Black publishers, journalist and authors have all noted all too often that their work is underestimated or marginalised by mainstream media. Even we at Black Education can attest to these experiences as a new black-owned media publisher. We are encountering endless blockages from mainstream companies. As a black publisher it is important to exercise resilience and have a strong determination to succeed. But even with the hurdles, Black literature is thriving.

Here is a list of some of contemporary black novels.

◼︎ Martha Southgate. The Fall of Rome (2002)
As the only African American teacher at an exclusive boy’s boarding school, Jerome Washington is able to hide from his feelings and his past, until a new white female teacher and a bright African American student force him onto a collision course with himself.

◼︎ James McBride. Miracle at St. Anna (2002)
The author tells a story that connects the tragedy of war with the intimate stories of individual soldiers. This novel follows four of the American army’s 92nd Division of all black buffalo soldiers during World War II as they become trapped between forces beyond their control. They find themselves stranded between worlds in a remote Italian village with the German army hidden on one side and their racist American commanding officers on the other. The strange world of the village floats between myth and reality, where belief in magic coexists with the most horrific acts of war. This is also a tale of a mute Italian orphan boy who teaches the American soldiers and Italian villagers that miracles are the results of faith and trust.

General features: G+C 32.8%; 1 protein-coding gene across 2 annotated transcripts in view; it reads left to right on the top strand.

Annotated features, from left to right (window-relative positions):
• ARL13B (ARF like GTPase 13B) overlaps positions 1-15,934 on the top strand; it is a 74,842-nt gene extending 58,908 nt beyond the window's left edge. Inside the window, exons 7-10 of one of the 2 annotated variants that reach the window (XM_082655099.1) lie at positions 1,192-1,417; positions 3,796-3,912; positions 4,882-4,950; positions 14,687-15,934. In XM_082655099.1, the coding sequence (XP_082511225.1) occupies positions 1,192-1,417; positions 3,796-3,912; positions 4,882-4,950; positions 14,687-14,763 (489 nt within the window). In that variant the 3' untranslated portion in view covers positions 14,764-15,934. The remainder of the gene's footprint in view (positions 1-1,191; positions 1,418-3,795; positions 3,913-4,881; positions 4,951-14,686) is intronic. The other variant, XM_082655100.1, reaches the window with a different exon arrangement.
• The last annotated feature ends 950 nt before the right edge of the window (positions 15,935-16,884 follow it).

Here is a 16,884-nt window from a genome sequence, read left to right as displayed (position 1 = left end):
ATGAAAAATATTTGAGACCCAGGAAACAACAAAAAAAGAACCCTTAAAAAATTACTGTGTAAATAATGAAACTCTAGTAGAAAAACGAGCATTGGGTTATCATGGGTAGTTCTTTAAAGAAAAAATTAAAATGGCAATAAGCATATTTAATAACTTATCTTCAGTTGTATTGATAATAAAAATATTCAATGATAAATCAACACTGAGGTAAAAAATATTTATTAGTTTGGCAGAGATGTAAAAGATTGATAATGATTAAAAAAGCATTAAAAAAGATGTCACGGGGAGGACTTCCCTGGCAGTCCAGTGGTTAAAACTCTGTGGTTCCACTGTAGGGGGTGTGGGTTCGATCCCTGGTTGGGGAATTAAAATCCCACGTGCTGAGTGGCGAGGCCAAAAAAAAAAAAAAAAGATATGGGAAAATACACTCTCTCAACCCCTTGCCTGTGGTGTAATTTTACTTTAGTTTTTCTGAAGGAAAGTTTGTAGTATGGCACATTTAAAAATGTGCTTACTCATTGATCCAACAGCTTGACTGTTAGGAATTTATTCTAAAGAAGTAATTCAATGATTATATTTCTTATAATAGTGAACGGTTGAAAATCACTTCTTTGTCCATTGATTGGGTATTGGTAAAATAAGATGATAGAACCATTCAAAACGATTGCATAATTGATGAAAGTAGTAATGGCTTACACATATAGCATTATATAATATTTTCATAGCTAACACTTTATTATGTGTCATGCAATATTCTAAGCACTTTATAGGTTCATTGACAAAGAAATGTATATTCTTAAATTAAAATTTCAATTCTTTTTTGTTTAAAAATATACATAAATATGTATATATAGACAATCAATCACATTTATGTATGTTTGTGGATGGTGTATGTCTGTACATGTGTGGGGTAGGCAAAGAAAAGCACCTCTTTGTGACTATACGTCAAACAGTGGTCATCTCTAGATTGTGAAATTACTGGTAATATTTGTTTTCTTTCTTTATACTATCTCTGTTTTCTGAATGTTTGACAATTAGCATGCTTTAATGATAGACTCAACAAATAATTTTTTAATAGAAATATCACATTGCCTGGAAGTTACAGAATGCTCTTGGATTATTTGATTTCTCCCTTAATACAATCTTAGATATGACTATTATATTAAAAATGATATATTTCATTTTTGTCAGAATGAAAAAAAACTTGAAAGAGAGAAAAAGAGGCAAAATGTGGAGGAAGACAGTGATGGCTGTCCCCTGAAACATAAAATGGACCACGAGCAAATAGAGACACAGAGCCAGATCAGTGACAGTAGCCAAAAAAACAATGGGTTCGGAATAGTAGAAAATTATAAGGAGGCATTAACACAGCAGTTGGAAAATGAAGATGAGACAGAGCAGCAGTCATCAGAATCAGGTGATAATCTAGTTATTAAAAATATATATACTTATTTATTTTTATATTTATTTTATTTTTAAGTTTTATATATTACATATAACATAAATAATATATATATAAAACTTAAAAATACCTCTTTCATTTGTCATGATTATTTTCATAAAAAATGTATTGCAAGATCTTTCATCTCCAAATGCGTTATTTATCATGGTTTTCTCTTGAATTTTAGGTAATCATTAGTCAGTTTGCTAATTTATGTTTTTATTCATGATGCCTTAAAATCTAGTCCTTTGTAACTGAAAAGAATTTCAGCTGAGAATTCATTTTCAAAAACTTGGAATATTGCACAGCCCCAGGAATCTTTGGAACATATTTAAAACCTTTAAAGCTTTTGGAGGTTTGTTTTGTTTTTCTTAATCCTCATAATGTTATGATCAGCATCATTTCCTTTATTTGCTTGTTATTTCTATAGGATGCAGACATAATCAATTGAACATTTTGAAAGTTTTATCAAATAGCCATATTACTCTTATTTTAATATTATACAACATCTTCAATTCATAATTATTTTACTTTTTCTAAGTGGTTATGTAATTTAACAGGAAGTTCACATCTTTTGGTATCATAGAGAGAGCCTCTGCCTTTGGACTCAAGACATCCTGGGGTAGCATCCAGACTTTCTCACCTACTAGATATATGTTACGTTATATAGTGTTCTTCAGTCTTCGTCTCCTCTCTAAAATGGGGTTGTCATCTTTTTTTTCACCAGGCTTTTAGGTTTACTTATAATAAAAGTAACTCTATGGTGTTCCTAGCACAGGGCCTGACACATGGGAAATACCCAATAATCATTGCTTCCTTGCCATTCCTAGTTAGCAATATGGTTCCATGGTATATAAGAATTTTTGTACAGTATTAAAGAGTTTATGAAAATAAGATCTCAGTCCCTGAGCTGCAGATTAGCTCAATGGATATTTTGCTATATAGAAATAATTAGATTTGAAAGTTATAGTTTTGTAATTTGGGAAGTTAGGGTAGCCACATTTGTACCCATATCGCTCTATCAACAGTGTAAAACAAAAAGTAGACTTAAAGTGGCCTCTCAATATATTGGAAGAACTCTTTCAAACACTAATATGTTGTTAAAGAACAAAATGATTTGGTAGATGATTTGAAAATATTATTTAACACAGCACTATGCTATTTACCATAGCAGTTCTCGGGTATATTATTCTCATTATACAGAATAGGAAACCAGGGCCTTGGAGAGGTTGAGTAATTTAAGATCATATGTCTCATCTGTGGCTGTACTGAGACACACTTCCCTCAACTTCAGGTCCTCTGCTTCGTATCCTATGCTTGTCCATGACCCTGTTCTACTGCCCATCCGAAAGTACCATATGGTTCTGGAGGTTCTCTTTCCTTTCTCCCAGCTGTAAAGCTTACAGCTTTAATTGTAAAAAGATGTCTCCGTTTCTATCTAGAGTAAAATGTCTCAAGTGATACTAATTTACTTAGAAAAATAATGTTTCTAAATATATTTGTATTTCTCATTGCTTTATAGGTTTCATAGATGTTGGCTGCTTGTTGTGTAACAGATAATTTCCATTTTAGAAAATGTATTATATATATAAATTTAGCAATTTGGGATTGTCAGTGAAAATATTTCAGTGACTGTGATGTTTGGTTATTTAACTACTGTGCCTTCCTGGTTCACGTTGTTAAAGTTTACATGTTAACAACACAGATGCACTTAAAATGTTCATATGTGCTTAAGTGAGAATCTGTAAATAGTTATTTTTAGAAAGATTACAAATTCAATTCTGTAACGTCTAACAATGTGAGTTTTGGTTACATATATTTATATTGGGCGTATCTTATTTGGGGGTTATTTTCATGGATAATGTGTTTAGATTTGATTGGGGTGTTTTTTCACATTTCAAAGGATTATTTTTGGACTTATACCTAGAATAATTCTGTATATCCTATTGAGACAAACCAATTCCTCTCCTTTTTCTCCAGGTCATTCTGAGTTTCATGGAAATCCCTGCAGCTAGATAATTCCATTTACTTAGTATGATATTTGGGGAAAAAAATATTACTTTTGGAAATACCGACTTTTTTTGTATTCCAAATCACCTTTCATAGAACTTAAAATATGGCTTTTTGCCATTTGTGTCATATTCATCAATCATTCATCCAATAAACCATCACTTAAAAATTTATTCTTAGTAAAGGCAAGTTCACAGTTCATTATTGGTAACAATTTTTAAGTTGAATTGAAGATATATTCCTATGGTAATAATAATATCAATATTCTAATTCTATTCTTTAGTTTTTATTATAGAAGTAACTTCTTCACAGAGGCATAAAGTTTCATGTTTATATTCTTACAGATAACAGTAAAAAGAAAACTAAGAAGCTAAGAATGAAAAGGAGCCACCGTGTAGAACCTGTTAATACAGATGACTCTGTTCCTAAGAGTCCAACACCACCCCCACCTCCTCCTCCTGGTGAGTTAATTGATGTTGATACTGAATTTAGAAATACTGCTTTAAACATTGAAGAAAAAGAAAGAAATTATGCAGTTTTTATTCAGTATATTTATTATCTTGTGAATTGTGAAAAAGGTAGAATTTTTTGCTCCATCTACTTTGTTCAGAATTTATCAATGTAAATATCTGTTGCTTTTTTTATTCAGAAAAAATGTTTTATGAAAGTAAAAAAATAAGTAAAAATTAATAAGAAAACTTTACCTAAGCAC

◼︎ Donna Hill. An Ordinary Woman (2002)
When Lisa’s new husband Ross has an affair with her best-friend Asha, all three must deal with the heartbreak that
ensues and learn to grow through their pain.

◼︎ Christine Lincoln. Sap Rising (2001)
Lincoln’s debut novel takes us inside the hearts and minds of African-Americans whose lives unfold in a vividly described southern rural landscape. Most are torn between the question of staying where they grew up among friends, neighbours, and the familiar or leaving and striking off into unfamiliar places with strangers. The characters come alive with great depth of insight and emotion.

◼︎ Pearl Cleage. What Looks Like Crazy on an Ordinary Day (1999)